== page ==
BEIJING — The world's second-largest economy grew by 7.4 percent over a year earlier, down from the previous quarter's 7.7 percent, government data showed Wednesday. It matched a mini-slump in late 2012 for the weakest growth since the 2008-2009 global crisis.
Beijing is trying to guide China's economic growth toward domestic consumption instead of trade and investment following the past decade's explosive expansion. The top economic official, Premier Li Keqiang, last week ruled out new stimulus and said leaders will focus on "sustainable and healthy development."
The data reflect official efforts to shift emphasis from industry to services such as restaurants and retailing that generate more jobs with less investment. "The resilience of the relatively labor-intensive services sector has helped the labor market hold up reasonably well," said RBS economic Louis Kuijs in a report.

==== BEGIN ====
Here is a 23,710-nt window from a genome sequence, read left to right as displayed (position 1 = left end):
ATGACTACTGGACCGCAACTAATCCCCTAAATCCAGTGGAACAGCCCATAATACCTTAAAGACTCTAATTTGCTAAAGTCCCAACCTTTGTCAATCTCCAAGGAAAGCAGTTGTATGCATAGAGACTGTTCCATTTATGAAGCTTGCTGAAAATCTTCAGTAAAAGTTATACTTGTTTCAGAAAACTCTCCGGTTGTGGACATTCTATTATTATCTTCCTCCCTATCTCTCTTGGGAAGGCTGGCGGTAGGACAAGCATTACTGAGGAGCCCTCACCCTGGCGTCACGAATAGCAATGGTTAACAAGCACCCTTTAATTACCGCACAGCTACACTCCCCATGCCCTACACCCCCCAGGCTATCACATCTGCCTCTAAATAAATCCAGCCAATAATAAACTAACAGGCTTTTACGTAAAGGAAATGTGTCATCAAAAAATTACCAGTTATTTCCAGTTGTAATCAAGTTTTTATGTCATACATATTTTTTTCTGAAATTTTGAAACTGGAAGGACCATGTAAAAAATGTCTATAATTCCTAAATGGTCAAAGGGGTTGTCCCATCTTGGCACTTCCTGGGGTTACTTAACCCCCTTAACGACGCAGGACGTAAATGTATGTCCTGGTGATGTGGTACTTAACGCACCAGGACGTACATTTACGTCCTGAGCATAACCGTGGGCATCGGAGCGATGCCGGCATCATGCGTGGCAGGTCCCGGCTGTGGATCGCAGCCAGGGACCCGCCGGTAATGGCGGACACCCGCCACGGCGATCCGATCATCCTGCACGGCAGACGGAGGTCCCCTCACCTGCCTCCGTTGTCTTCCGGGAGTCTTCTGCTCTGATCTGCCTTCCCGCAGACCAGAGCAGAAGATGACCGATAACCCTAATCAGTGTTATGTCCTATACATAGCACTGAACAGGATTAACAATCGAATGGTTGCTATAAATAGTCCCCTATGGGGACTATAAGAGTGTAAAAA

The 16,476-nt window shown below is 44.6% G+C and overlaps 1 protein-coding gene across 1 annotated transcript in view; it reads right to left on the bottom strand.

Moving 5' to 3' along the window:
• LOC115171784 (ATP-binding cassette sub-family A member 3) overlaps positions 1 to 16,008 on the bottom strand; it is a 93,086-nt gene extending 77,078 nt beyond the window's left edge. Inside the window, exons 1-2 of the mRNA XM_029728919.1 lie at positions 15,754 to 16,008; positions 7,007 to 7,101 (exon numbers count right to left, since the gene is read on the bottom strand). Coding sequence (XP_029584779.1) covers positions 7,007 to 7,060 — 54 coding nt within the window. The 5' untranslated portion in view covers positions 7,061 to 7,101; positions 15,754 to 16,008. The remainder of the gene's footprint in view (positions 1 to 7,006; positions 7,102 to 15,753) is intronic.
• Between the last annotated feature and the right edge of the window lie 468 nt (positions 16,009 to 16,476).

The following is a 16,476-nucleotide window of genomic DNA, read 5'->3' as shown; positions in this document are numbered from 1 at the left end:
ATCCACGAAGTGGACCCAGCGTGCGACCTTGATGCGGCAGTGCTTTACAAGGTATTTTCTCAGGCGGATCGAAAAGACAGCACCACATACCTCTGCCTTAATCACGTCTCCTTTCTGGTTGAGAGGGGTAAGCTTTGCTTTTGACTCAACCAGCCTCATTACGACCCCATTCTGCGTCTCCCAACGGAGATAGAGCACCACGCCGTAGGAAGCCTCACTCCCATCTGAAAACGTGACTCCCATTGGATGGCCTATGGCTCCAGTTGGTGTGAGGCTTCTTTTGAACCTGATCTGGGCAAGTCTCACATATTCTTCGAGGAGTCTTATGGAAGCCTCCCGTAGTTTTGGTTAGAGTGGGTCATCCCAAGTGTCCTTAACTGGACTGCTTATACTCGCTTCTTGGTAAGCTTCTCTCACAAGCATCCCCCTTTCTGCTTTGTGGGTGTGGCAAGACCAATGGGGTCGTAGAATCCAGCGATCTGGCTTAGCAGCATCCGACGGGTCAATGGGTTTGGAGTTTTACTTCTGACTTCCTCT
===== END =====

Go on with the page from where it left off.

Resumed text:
The latest growth is below the official annual target of 7.5 percent announced last month. But Chinese leaders appear willing to miss that target so long as the economy creates enough jobs to avoid potential unrest. In a sign of concern about employment, they launched a mini-stimulus in March of higher spending on building railways and low-cost housing.
Chinese leaders promised sweeping changes to make the economy more competitive and efficient, including opening more industries to private and foreign competitors. They issued a steady drumbeat of minor changes in recent months, such as making it easier to register a business but more basic change such as in the state-controlled banking system is politically fraught and could take years.
Last year's economic growth of 7.7 percent was the strongest of any major economy but tied 2012 for China's slowest expansion since the 1990s. Weaker growth could have global repercussions, hurting Asian economies and others such as Australia and Brazil for which China is the leading market for iron ore, other commodities and industrial components. Chinese imports suffered an unexpectedly sharp contraction of 11.3 percent in March in a sign of weak demand for raw materials in manufacturing and construction.